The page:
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L aunch Your Product With 3rd Party Bloggers: Part 2

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Nick Cotton Mar 17, 2015

CRS-4” by SpaceX Photos, used under CC BY 2.0 / text added.

It’s time for “Part 2 of Launch Your Product With 3rd Party bloggers.” If you haven’t read Part 1 yet, let’s do a quick summary:
Establish your calendar – Before you contact anyone, know your deadlines.

Research what your customers read – Build a clear idea of who your ideal customers are and what they read.

Spend it if you got it – If time is money, then this is the moment to spend it on sponsored posts.

Play small ball – Enticing free coverage is a tantalizing prospect, but only pursue this avenue if you have the time to burn.

Keep track of everything – Some bloggers will flake out. To hold individuals accountable you need records.

Now, armed with the wisdom from Part 1, you are ready to take on Part 2. In this installment, we’ll examine what it takes to develop a relationship with bloggers who matter. And don’t kid yourself – this is a relationship. The article they write will ultimately be as much a reflection of what it’s like to work with you, as it is about working with the product. Good relationships translate into good press.
Deliver everything they need the first time
At the beginning of the process, the blogger will give you a list of information they need to do the post. Bloggers can’t blog without information about your product. It’s your job to give it to them. On time. And don’t send half the package while you finish color-correcting the beauty shots. To avoid confusion, send one package with everything they’ve requested.
Follow up on the post (and the social media outreach)
Sending off the media package feels like a victory worthy of celebration. Go ahead and pat yourself on the back, but you’re not done yet. The first step in this process was establishing your calendar. Now we put that calendar to work and fight to stay on schedule.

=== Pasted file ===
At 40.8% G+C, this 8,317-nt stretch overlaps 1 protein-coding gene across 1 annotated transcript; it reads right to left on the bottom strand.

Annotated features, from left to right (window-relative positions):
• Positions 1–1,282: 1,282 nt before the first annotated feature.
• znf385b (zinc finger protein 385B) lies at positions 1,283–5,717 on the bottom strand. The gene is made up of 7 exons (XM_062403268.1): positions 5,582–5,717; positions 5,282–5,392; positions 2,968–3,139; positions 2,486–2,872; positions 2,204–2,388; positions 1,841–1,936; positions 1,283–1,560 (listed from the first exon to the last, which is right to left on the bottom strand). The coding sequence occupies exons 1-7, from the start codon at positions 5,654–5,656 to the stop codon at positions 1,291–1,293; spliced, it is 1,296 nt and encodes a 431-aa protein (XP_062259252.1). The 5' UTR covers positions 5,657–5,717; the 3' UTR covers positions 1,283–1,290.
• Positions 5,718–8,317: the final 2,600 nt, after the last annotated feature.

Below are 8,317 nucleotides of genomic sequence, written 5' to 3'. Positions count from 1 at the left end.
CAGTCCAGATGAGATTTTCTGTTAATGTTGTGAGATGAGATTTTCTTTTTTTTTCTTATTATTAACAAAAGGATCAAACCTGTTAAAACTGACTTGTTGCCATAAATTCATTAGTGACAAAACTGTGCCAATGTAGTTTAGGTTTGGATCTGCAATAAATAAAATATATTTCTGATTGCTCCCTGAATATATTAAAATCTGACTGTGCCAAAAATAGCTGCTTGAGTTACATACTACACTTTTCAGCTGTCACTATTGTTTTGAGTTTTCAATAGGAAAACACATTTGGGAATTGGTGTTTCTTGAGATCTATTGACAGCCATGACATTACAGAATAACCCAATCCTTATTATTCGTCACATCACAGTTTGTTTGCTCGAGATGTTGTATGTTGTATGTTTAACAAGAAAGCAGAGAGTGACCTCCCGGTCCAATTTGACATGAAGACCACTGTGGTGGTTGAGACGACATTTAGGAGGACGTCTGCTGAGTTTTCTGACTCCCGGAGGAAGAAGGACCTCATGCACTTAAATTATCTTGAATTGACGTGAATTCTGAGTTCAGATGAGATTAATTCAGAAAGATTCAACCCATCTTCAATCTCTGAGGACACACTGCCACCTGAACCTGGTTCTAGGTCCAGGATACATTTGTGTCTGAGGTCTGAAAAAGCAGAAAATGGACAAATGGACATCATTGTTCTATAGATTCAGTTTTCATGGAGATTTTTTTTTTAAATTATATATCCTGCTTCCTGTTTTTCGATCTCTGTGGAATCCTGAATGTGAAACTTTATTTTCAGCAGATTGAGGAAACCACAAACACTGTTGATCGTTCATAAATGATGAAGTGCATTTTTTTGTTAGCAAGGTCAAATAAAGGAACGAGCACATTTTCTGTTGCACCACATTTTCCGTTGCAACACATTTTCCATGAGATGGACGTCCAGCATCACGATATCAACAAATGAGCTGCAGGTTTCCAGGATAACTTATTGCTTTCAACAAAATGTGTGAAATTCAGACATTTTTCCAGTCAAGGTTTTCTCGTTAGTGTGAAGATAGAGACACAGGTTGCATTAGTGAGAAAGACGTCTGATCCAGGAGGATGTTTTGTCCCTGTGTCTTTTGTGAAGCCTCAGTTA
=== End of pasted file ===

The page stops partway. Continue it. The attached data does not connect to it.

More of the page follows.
Successful bloggers are consistent bloggers, but they’re also expensive. Unless you’re paying top dollar for publicity, prepare yourself to babysit this process every step of the way. Even after the piece is posted, make sure they follow through on all the agreed upon promotion. Did they tweet it out to their followers? Did they pin the infographic to their Pinterest account? Did they put effort into the outreach? You can, and should, hold them accountable.
Retweet/Share/Re-post on channels you control
You have your own social media channels at your disposal. Channels that are bursting at the seams with people who are eager for news of your next endeavor. Use both your business and personal accounts to spread news of the most recent coverage.
Not only is this good for you, but for your relationship with the blogger who wrote the piece. If an article about your product earned them new followers, they are all the more likely to be receptive the next time you come calling. All business is about relationships. Which is why we absolutely must…
Say “thank you”
You don’t have to send a fruit basket. You don’t have to take them out to coffee. But make sure you express appreciation. Saying “thank you” is the unsung talent of master marketers. It doesn’t matter if it was a sponsored post and you paid them to say all those nice things about you. Be polite. And who knows, if everything went smoothly, if you impressed them with your professionalism, if you made the process easy and fun, then you have also laid the groundwork for future PR opportunities.
Remember the results
Who delivered their audience? Who turned out to be blogging to a ghost town? This wont be the last product you launch. Wouldn’t it be nice if there was a documented account of all the bloggers that were great to work with? Imagine all the time you could save if you had a list of the bloggers who made a mess of the experience. Start that list now. Keep in touch with the winners and lose the number of anyone who wasted your time.

Bloggers are often ignored in a marketing push because they can be so unpredictable, but they can also be the lynchpin to a viral campaign. Keep your cool when things get rough and remember that it’s all about relationships. After all, this wont be the last product you need publicity for.

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